W3C home > Mailing lists > Public > public-html@w3.org > July 2009

Re: Shifting gears for a second (was RE: Codecs for <video> and <audio>)

From: Maciej Stachowiak <mjs@apple.com>
Date: Thu, 02 Jul 2009 23:29:15 -0700
Cc: Sam Ruby <rubys@intertwingly.net>, Ian Hickson <ian@hixie.ch>, Doug Schepers <schepers@w3.org>, Robert O'Callahan <robert@ocallahan.org>, David Singer <singer@apple.com>, Joe D Williams <joedwil@earthlink.net>, "public-html@w3.org" <public-html@w3.org>
Message-id: <94EF799B-A521-496C-A8DE-27227E5D4666@apple.com>
To: jfoliot@stanford.edu

On Jul 2, 2009, at 11:02 PM, jfoliot@stanford.edu wrote:

>
>>
>> (1) Timed text tracks in the video file itself, with some form of  
>> user control offered.
>
> Will end users be able to 'extract' the text from the media asset  
> for repurposing (for example to Braille output device)? Will it  
> allow for text resizing (for low vision users), or re-styling via  
> CSS (adjusting foreground/background contrast aiding low vision and  
> dyslexic users, etc.)? It would be very interesting to see the full  
> proposal if it is public.

I don't think we've worked out the details. Timed text tracks are a  
standard part of MPEG-4 and other common media standards. I think any  
adjustment of the presentation of user needs would have to be by the  
UA or assistive technologies, not by author CSS.

>
>> (2) Alternate video files with "burned in" captions, selected  
>> according to user preferences and using the media="" attribute of  
>> the <source> element, with some extensions we have proposed for  
>> accessibility preferences. (*)
>
> While it is hard to be upset with a full-on accessibility strategy  
> (so don't misunderstand me), I suspect that this type of involved  
> solution would see little uptake from majority web developers.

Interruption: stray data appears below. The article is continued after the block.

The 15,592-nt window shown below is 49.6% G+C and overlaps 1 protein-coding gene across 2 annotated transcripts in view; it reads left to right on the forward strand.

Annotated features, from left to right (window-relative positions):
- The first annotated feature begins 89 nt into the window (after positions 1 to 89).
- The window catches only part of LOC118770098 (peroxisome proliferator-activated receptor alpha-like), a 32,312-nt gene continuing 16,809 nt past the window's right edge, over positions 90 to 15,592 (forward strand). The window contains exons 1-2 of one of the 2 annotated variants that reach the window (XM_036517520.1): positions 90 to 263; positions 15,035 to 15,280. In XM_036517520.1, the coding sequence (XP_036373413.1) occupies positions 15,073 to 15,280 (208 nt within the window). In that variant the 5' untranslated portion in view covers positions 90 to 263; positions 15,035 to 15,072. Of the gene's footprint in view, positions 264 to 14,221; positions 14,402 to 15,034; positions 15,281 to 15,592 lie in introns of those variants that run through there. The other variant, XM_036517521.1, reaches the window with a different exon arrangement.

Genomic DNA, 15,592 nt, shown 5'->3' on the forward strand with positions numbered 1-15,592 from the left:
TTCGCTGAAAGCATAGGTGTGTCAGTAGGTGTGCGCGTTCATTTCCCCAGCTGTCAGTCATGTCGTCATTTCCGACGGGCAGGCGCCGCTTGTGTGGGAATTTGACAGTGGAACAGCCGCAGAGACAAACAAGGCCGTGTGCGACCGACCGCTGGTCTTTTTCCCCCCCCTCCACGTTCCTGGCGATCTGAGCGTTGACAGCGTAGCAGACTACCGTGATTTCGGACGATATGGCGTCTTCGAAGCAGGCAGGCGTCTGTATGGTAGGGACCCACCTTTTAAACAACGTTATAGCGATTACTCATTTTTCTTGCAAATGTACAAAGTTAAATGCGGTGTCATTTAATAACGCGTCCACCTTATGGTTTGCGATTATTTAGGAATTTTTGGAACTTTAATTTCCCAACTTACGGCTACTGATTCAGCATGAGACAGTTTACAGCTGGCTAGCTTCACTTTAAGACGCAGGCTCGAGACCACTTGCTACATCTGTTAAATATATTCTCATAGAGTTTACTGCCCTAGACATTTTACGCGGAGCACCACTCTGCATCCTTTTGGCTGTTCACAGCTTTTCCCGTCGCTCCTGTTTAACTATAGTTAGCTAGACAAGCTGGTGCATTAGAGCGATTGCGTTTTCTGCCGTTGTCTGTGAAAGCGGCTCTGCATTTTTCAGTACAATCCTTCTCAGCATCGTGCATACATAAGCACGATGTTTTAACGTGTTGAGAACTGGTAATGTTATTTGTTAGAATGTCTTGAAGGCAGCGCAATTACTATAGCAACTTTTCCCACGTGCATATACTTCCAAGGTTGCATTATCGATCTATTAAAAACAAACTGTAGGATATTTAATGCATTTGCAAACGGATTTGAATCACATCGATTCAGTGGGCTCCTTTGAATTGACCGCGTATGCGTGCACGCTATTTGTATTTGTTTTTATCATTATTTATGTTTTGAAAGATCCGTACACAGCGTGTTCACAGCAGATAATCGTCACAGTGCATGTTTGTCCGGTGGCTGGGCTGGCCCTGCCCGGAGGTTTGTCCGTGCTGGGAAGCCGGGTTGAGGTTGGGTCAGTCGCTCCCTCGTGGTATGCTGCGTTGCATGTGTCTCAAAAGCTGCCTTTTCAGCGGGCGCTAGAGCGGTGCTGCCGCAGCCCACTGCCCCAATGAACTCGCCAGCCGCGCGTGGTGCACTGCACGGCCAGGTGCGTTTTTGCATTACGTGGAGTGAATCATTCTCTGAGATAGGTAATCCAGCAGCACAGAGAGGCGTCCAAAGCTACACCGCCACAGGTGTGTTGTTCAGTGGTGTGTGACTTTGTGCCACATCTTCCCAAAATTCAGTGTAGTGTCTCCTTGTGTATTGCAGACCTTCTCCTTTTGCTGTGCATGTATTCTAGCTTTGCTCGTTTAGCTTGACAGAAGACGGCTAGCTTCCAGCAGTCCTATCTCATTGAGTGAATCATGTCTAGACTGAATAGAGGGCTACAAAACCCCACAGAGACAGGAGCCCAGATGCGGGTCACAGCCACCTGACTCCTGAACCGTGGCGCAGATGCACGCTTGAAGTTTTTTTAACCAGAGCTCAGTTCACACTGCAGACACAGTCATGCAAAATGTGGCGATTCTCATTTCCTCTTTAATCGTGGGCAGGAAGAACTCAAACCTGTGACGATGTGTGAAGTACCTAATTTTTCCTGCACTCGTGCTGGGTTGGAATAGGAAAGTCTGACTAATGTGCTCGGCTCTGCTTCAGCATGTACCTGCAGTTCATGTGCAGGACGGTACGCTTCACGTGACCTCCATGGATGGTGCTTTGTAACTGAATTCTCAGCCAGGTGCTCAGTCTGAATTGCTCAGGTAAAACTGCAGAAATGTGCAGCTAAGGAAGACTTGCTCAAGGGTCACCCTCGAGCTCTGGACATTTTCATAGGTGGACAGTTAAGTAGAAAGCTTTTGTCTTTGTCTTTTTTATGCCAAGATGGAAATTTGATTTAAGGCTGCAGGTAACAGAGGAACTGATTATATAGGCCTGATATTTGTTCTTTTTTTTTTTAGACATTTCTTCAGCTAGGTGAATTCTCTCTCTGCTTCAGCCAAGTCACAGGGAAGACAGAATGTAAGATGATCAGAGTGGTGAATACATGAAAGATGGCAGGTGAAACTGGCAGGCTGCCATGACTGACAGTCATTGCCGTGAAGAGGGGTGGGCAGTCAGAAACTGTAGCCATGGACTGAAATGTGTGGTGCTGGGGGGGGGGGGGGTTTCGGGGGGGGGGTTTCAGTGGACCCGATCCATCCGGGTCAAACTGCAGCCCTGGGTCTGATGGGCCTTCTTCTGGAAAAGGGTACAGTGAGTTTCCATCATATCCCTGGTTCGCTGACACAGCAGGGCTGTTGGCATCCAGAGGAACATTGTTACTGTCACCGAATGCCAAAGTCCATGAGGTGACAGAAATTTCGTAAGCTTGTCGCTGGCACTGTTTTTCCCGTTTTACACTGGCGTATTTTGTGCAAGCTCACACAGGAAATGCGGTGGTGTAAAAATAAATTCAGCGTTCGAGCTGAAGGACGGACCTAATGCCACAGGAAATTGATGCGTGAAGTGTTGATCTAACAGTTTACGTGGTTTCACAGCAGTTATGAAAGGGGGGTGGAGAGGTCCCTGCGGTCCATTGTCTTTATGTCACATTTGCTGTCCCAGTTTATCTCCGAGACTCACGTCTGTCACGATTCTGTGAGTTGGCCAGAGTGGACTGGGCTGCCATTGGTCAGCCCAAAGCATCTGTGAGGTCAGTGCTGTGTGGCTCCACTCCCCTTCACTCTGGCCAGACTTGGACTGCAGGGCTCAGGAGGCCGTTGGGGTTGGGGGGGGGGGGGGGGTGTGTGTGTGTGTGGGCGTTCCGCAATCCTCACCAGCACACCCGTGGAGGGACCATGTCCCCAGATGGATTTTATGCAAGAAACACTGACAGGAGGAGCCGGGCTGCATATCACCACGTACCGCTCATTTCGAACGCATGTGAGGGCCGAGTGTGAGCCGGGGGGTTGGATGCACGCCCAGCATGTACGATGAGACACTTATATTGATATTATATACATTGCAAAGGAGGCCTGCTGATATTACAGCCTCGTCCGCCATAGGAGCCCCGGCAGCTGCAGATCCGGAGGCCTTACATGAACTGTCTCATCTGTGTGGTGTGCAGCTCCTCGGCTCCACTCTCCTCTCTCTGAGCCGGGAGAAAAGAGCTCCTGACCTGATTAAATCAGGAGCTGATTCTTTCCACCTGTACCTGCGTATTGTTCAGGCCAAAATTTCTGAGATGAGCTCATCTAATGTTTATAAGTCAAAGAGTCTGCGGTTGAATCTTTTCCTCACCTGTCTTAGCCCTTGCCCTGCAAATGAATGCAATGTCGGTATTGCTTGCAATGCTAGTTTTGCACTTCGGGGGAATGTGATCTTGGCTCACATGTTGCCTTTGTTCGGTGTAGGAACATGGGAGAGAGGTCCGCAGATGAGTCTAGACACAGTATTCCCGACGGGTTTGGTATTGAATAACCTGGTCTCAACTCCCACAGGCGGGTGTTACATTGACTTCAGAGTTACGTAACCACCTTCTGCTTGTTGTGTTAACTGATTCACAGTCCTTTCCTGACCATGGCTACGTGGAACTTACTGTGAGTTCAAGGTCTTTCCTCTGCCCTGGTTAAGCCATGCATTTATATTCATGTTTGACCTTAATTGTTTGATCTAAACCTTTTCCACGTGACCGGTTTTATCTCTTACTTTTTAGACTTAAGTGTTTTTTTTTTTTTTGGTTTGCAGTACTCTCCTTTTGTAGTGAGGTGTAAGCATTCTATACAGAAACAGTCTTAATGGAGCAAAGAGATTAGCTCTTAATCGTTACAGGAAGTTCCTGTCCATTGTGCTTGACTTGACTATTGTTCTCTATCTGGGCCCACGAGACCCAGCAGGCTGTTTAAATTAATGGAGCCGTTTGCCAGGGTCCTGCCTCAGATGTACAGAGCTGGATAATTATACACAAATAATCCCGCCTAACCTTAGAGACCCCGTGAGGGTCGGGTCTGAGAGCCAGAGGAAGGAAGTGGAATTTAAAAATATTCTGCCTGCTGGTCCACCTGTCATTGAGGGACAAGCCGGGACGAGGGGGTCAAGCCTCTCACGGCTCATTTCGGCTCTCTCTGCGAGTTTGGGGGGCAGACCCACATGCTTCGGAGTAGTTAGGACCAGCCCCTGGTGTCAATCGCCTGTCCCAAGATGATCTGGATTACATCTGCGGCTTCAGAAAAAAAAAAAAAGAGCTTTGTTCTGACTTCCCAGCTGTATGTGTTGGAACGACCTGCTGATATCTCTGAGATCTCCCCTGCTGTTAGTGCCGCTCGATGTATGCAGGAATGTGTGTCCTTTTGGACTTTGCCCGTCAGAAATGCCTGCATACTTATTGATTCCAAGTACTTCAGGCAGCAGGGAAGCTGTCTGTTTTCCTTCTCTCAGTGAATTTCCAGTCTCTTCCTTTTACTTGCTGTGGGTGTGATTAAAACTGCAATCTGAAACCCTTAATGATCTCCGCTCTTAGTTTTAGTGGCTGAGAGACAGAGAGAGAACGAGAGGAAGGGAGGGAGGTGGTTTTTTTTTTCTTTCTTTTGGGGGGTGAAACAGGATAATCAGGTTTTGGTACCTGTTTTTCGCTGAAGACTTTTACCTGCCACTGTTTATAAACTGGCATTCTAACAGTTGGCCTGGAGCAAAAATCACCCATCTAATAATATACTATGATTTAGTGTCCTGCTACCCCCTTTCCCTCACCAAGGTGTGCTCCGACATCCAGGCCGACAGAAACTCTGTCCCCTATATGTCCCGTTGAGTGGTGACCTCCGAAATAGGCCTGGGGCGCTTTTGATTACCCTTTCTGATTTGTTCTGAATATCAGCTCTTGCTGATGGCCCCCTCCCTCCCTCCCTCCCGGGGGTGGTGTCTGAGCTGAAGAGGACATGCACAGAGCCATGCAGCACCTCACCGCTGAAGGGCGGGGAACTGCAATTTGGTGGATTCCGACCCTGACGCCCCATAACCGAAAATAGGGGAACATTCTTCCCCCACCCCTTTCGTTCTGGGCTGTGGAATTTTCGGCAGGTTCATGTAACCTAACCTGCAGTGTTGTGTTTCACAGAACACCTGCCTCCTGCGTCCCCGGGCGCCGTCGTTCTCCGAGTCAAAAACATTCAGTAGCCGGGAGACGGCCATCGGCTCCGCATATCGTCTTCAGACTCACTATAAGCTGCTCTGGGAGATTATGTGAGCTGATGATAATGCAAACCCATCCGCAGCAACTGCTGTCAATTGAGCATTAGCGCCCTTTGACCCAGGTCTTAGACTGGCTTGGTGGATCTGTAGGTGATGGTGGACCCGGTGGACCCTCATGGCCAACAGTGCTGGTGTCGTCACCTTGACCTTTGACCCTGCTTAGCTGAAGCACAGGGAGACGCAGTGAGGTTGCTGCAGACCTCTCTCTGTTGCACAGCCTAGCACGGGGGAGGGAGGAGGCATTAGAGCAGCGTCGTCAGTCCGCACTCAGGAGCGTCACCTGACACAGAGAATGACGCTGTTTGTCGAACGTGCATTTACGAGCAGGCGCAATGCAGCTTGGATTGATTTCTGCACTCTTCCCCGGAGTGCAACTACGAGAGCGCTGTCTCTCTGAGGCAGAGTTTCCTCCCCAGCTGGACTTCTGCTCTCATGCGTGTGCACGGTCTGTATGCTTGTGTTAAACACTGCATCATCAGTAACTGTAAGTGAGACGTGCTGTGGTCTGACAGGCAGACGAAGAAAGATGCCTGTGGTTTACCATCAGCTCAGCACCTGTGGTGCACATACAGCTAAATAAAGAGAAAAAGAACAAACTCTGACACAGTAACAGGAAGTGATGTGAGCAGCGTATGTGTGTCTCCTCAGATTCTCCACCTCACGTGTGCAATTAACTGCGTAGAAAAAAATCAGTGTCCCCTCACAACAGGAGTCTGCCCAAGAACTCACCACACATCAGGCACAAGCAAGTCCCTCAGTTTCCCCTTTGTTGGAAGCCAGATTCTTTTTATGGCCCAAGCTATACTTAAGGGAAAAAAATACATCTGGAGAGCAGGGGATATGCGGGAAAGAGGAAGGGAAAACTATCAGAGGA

> Unless you are suggesting that sometimes specialty solutions *are*  
> acceptable... [mischevious grin]. However it is great news to hear  
> that Apple for one is pushing the envelope here.

I'm told by our media folks that there is video content out there  
where the only captioned form available is burned-in captions. In such  
cases, transcribing the captions to a text track would be a  
considerable burden, so we don't want to rule out using burned-in  
captions.

[...]

>
>> Of these, I think a timed text track in the video is the  
>> technically best solution. That way, accessibility is built into  
>> the media file itself, regardless of viewing context. But all of  
>> these options should be available.
>
> Agreed - *if* the text can be extracted simply and natively. This of  
> course would also offer huge SEO benefits, as the transcript would  
> not be 'hidden' inside a binary file ( as is currently the case with  
> SCV files). I understand the desire to have everything wrapped up in  
> one 'downloadable' file, but I am also leary of any solution that  
> only sees captioning as a deaf / hearing impaired issue, which is  
> the initial impression I get from burned in captioning...

Search engines could look at text tracks in MPEG-4 files now, if they  
wanted to, since the way to do this is standardized, as I uunderstand  
it.

>
>> We've also looked at the possibility of captions as an external  
>> annotation in some declarative form, but I don't think we've  
>> proposed a concrete solution along these lines.
>
> Thanks for the update Maciej, here's hoping these types of solutions  
> are included in the draft - I think it would be incomplete to  
> approach Last Call without this type of solution in the draft - be  
> it the Apple suggestions or another.

I don't think any of these proposals would require a change to HTML5,  
since they all work using existing features.

Regards,
Maciej
Received on Friday, 3 July 2009 06:45:14 UTC

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